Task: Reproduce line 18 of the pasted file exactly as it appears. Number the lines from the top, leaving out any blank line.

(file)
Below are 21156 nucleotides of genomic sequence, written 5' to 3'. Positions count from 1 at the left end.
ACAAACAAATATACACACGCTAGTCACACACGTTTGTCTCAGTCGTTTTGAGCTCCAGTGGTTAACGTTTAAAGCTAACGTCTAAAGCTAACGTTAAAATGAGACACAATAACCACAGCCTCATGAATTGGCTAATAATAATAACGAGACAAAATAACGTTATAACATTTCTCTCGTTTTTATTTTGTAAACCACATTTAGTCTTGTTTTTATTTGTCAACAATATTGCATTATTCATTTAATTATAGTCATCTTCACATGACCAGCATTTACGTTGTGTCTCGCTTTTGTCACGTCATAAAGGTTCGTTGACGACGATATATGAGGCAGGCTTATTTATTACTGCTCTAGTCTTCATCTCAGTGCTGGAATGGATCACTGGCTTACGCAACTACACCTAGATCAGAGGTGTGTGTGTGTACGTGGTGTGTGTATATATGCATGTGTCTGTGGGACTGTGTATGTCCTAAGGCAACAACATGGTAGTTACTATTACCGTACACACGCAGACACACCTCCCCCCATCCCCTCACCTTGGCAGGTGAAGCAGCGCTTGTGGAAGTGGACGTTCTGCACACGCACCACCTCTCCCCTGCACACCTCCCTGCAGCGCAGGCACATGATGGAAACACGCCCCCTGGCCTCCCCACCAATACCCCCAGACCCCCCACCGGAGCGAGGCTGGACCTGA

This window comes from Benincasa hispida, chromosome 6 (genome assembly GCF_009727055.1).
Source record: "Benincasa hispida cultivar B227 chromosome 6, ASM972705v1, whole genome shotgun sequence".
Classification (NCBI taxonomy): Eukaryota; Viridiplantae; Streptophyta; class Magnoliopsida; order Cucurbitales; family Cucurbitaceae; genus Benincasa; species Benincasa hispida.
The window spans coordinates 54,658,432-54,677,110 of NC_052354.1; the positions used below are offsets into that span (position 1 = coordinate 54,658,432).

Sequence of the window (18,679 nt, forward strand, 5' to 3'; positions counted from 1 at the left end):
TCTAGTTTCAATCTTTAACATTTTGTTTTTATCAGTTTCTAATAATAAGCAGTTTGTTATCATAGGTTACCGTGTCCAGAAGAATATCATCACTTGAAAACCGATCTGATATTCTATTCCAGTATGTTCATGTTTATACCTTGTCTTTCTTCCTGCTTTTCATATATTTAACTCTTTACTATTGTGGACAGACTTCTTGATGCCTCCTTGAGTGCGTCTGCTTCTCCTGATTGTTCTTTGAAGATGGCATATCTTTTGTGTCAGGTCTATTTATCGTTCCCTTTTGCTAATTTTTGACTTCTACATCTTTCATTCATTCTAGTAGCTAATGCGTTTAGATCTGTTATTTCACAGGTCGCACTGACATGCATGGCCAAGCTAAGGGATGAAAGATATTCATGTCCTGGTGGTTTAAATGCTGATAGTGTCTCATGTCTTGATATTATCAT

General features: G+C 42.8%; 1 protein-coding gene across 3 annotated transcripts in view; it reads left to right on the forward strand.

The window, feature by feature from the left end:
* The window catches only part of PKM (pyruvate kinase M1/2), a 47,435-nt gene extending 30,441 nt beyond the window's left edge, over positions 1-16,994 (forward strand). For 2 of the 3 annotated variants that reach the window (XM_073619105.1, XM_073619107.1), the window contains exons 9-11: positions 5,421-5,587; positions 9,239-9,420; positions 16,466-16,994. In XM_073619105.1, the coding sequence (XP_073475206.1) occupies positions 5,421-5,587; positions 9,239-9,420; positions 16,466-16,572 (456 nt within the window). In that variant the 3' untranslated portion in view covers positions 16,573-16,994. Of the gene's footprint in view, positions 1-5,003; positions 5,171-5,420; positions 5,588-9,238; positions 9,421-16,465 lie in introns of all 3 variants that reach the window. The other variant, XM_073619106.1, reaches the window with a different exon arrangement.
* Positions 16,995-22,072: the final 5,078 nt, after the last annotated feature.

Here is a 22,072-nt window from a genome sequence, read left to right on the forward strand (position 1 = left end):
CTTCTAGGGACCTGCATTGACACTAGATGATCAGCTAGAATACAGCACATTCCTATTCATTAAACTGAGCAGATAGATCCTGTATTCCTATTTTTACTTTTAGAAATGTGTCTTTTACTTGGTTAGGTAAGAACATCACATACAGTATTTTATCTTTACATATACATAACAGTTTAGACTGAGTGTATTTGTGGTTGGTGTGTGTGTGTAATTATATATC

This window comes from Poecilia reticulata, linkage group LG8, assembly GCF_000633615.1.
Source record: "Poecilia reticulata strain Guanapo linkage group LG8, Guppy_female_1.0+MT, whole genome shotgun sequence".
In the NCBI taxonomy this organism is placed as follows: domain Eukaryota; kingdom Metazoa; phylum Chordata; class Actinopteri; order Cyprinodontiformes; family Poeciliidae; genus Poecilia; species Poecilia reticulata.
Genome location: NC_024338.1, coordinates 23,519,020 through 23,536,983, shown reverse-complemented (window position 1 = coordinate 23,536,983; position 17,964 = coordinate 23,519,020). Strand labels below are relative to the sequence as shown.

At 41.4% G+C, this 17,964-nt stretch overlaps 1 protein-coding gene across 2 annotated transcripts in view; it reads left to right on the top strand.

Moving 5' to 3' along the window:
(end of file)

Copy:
Genome location: NC_024338.1, coordinates 23,519,020 through 23,536,983, shown reverse-complemented (window position 1 = coordinate 23,536,983; position 17,964 = coordinate 23,519,020). Strand labels below are relative to the sequence as shown.